Individualized Educational Programs (IEPs)
An Individualized Educational Program (IEP) is the foundation on which your child's education is built from elementary school through high school. It is a written document, updated each year, prepared at a meeting that includes you, your child's teachers, a school administrator, a member of the evaluation team (if your child is being evaluated for the first time), your child (if he or she is old enough), and anyone else you think should contribute to developing the program.
This program covers the following:
- Your child's present level of functioning (what she does now)
- Annual goals (what he should be able to do a year from now)
- Short-term objectives (what she needs to learn to accomplish her annual goals)
- Standards or measures for determining when these objectives are met (criteria for evaluation)
- Length of time it should take to meet these objectives
In addition it:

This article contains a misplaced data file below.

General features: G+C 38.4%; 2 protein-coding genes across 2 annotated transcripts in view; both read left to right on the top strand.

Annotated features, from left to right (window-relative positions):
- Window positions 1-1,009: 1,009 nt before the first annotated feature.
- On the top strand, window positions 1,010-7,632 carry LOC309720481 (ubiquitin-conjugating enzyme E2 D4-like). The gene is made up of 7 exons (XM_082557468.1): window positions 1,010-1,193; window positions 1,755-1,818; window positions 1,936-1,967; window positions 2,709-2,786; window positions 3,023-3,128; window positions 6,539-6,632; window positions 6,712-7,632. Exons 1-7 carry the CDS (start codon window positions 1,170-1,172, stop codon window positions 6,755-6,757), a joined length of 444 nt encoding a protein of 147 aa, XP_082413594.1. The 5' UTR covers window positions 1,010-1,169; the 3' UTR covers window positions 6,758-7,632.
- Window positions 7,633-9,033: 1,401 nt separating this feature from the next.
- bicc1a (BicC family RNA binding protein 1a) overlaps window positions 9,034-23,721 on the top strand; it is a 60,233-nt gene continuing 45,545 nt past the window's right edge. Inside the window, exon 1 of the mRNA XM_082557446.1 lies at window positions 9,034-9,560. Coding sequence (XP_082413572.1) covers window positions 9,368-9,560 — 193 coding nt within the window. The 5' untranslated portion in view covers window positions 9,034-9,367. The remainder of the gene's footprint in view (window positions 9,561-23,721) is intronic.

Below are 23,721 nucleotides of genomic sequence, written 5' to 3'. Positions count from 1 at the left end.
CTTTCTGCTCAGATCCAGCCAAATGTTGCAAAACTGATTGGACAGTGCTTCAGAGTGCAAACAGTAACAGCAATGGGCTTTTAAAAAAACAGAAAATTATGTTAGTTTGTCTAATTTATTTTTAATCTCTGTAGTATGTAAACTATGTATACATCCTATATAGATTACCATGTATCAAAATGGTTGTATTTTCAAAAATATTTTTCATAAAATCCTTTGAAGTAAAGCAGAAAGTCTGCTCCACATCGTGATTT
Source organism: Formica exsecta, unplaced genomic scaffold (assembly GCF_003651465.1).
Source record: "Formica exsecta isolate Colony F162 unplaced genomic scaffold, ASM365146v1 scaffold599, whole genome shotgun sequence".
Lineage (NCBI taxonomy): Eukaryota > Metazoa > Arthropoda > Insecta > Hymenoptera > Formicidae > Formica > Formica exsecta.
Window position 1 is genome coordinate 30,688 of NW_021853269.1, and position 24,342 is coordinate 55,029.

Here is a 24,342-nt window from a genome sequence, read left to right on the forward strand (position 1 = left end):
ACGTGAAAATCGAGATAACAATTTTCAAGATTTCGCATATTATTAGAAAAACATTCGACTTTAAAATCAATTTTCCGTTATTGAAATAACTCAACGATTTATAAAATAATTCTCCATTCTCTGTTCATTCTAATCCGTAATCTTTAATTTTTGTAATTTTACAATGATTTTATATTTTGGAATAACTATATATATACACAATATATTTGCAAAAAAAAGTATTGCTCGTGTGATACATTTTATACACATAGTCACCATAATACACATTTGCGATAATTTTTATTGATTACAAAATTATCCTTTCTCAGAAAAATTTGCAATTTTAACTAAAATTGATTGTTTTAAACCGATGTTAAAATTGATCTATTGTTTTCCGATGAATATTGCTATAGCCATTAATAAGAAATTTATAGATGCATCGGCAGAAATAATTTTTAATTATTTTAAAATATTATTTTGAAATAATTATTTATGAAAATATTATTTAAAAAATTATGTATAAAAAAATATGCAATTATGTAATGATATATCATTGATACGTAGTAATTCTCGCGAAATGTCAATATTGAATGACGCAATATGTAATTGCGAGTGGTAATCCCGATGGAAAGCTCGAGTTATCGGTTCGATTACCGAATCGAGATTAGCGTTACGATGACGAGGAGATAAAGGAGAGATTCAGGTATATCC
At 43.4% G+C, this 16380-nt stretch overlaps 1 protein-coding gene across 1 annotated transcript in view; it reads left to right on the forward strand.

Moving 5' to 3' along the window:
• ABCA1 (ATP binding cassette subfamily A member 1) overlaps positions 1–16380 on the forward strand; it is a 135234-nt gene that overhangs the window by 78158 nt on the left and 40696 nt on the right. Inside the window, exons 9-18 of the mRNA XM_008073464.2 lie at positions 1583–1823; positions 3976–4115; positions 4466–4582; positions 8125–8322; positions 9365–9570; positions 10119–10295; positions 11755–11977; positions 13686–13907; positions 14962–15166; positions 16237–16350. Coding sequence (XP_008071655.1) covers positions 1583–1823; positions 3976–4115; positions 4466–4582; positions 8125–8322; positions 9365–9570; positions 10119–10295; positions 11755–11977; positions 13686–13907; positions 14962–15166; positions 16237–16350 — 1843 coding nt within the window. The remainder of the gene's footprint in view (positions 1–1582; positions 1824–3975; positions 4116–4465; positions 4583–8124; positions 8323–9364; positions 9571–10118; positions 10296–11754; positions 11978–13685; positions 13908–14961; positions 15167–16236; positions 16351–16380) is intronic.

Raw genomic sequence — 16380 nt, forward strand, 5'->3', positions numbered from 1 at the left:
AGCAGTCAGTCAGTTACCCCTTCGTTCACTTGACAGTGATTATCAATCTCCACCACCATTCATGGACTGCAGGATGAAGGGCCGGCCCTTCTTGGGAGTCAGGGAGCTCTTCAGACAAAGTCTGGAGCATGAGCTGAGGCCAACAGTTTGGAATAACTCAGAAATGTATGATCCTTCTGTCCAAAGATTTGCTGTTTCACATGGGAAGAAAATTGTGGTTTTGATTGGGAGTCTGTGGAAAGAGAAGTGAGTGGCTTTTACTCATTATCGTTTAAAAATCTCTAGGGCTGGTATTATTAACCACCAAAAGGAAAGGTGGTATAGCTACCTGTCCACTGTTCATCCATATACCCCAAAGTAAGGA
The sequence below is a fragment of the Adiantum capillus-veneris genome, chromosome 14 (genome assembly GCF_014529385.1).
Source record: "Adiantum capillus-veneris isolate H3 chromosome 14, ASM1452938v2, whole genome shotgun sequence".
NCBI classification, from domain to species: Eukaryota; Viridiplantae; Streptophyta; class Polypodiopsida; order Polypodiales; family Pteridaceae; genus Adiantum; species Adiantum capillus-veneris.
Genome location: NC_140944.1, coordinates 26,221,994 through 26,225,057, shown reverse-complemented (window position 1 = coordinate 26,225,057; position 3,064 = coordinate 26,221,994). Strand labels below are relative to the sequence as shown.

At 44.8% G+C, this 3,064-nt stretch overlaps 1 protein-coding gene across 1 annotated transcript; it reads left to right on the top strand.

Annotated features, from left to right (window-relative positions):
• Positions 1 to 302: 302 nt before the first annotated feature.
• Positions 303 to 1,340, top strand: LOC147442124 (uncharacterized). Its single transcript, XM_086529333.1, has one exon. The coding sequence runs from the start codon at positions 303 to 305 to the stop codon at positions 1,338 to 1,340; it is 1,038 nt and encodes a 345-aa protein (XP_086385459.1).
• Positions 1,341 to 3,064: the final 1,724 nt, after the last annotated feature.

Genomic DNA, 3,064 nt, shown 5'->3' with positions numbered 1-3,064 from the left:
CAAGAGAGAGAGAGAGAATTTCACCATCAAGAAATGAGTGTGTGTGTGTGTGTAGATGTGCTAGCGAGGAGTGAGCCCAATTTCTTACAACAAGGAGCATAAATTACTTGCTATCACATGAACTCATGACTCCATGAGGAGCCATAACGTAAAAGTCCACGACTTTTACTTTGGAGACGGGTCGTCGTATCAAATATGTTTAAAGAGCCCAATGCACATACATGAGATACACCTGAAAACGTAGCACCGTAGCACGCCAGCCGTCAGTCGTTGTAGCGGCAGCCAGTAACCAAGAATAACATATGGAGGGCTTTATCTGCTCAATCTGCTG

- Indicates which related services your child needs and how often he will receive them. "Related services" refers to services that will help your child benefit from his or her educational program, such as:
• Orientation and mobility
• Speech and language therapy
• Physical therapy
• Occupational therapy
• Medical services, including catheterization
• Psychological services
• Counseling services
• Travel training
- Specifies how much time your child will spend in regular education classes—that is, classes with nonhandicapped children.
- Is used to determine your child's placement (the type of class and educational program he or she receives).
- Is updated at least once a year.